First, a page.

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Small structures bring big impact in electronics design

Posted: 30 Apr 2013     Print Version  Bookmark and Share

Keywords:semiconductor  nanowires  gallium arsenide  aluminium gallium arsenide 

A device that is 1,000 times thinner than the typical human hair may be the key to improved solar power harnessing, more effective air quality sensors and even stronger security measures against biological weapons (i.e. anthrax).

New research entitled "Optical, Structural and Numerical Investigations of GaAs/AlGaAs Core-Multishell Nanowire Quantum Well Tubes" and led by University of Cincinnati (UC) physics professors Howard Jackson and Leigh Smith reveal a new structure in a semiconductor nanowire with unique properties. "This kind of structure in the gallium arsenide/aluminium gallium arsenide system had not been achieved before," Jackson said. "It's new in terms of where you find the electrons and holes, and spatially it's a new structure."

These little structures could have a big effect on a variety of technologies. Semiconductors are at the centre of modern electronics. Computers, TVs and cell phones have them. They're made from the crystalline form of elements that have scientifically beneficial electrical conductivity properties.

Many semiconductors are made of silicon, but in this case they are made of gallium arsenide. And while widespread use of these thin nanowires in new devices might still be around the corner, the key to making that outcome a reality in the coming years is what's in the corner.

By using a thin shell called a quantum well tube and growing it—to about 4nm thick—around the nanowire core, the researchers found electrons within the nanowire were distributed in an unusual way in relation to the facets of the hexagonal tube. A close look at the corners of the tube's facets revealed something unexpected—a high concentration of ground state electrons and holes.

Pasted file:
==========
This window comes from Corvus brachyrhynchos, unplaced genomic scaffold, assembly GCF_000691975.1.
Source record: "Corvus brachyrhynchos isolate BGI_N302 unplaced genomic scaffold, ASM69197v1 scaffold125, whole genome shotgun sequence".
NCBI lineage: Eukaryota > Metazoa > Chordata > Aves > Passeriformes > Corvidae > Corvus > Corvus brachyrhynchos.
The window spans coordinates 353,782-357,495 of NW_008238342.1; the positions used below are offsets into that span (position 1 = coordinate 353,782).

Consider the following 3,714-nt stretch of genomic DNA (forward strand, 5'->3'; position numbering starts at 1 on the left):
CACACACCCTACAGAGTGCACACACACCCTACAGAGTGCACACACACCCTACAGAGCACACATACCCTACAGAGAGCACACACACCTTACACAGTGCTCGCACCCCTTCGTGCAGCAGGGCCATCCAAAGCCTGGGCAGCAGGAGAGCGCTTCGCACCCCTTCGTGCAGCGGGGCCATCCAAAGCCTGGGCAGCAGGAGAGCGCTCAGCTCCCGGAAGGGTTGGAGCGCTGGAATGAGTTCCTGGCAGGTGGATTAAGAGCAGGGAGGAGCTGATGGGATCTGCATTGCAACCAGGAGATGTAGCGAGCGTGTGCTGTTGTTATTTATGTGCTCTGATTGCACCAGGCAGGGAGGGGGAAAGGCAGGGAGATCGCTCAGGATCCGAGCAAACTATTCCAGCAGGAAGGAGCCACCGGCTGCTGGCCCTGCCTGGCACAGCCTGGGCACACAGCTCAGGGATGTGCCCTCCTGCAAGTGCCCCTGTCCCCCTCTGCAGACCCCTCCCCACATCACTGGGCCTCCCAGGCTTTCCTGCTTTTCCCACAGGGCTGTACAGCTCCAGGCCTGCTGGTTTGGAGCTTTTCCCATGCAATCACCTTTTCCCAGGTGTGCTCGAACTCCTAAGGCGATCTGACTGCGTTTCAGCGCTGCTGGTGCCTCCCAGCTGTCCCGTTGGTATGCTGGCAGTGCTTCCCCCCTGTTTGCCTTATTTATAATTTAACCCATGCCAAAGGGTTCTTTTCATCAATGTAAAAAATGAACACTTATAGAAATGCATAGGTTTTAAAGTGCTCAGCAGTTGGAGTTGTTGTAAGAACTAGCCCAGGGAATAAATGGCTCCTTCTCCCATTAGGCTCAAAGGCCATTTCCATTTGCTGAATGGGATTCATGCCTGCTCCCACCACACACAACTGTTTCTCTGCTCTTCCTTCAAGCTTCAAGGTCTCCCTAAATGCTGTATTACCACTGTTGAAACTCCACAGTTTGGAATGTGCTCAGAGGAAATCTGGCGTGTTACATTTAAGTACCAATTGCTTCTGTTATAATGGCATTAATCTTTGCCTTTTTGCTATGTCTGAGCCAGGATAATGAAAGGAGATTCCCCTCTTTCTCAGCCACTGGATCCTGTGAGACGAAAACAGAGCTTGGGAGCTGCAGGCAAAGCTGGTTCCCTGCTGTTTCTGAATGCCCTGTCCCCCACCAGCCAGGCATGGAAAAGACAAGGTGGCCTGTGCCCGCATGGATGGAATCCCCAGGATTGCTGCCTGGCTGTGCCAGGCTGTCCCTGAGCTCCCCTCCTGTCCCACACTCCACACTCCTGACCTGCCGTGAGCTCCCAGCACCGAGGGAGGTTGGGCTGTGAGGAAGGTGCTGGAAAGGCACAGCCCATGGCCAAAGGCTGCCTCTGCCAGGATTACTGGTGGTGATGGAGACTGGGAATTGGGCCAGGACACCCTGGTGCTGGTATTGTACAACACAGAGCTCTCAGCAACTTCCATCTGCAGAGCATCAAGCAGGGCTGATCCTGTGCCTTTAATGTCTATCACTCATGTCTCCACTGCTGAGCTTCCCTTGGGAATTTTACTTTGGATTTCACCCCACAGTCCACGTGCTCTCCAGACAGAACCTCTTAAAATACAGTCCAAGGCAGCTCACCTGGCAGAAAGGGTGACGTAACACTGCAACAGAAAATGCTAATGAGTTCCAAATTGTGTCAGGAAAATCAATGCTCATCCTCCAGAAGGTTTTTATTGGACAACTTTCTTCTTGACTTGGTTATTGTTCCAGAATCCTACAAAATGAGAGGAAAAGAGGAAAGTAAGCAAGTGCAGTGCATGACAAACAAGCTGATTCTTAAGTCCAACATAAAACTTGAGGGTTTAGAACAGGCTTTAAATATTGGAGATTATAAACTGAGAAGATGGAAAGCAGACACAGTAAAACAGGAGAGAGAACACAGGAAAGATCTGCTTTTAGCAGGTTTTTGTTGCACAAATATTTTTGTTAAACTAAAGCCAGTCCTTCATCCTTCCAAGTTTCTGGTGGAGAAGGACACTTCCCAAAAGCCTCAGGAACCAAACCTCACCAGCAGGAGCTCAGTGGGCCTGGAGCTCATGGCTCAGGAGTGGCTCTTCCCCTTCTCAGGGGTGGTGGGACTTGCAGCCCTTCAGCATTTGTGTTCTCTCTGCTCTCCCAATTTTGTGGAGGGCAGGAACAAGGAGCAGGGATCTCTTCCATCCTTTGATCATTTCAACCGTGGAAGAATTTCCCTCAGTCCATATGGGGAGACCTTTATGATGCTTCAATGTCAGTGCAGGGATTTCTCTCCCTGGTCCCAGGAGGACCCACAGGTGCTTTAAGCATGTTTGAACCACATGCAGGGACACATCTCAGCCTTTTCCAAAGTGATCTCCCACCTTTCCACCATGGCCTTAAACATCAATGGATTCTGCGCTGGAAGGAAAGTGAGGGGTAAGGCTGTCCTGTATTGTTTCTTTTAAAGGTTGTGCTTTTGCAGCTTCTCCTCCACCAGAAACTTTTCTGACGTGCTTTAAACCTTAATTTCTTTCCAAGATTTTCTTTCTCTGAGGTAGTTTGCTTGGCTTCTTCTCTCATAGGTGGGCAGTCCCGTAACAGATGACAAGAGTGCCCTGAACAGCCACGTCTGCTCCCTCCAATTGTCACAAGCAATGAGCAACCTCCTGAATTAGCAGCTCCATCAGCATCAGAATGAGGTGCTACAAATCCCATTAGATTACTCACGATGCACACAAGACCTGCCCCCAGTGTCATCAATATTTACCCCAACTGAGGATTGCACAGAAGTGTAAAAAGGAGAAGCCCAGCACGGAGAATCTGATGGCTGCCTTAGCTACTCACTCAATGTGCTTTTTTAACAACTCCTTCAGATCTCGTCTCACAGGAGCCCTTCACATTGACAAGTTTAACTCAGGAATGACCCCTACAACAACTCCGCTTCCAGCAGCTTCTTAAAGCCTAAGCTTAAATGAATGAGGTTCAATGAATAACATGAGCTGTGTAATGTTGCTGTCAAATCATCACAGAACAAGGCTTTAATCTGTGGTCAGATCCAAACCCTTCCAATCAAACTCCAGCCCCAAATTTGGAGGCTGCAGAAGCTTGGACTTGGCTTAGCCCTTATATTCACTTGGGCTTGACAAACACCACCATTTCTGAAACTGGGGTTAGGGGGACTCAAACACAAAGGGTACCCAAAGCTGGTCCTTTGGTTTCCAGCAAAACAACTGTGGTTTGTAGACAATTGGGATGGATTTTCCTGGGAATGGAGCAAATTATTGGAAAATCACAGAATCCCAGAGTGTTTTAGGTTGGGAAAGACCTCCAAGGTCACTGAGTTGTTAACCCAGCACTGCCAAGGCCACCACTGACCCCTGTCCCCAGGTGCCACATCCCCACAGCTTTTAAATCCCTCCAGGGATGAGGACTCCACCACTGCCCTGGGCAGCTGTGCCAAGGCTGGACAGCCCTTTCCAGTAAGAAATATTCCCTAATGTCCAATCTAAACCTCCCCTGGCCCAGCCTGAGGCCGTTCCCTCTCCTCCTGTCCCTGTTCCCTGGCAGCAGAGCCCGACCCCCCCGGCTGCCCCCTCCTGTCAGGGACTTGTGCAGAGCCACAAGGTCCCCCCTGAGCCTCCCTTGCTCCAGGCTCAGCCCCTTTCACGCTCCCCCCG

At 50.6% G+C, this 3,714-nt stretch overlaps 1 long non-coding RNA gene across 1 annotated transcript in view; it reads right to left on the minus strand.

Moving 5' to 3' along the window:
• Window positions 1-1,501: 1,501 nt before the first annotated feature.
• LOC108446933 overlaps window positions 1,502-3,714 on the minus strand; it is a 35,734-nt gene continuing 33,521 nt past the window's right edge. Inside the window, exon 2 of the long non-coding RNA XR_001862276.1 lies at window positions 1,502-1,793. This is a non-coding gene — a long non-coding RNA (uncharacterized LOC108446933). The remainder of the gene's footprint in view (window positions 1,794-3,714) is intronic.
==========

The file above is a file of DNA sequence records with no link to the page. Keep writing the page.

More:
"Having the faceting really matters. It changes the ballgame," Jackson said. "Adjusting the quantum well tube width allows you to control the energy—which would have been expected—but in addition we have found that there's a highly localized ground state at the corners which then can give rise to true quantum nanowires."

The nanowires the team uses for its research are grown at the Australian National University in Canberra, Australia.

Nanowires hexagonal facets

These cross-sectional electron microscope images show a quantum well tube nanowire's hexagonal facets and crystal quality (left), and electron concentration in its corners.

The team's discovery opens a new door to further study of the fundamental physics of semiconductor nanowires. As for leading to advances in technology such as photovoltaic cells, Jackson said it is too soon to tell because quantum nanowires are just now being explored. But in a world where hundreds of dollars' worth of technology is packed into a 5-by-2.5 inch iPhone, it's not hard to see how small but powerful science comes at a premium.

The team at UC is one of only about a half dozen in the United States conducting competitive research in the field. It's a relatively young discipline, too, Jackson said, and one that's moving fast. For such innovative science, he noted it is important to have a collaborative effort.

The team includes scientists from research centres in Miami University of Ohio, Sandia National Laboratories in California, and Monash University and the Australian National University in Australia.

Jackson and Smith are joined by recently graduated PhD student Melodie Fickenscher and physics doctoral student Teng Shi and other scientists from their research partners.

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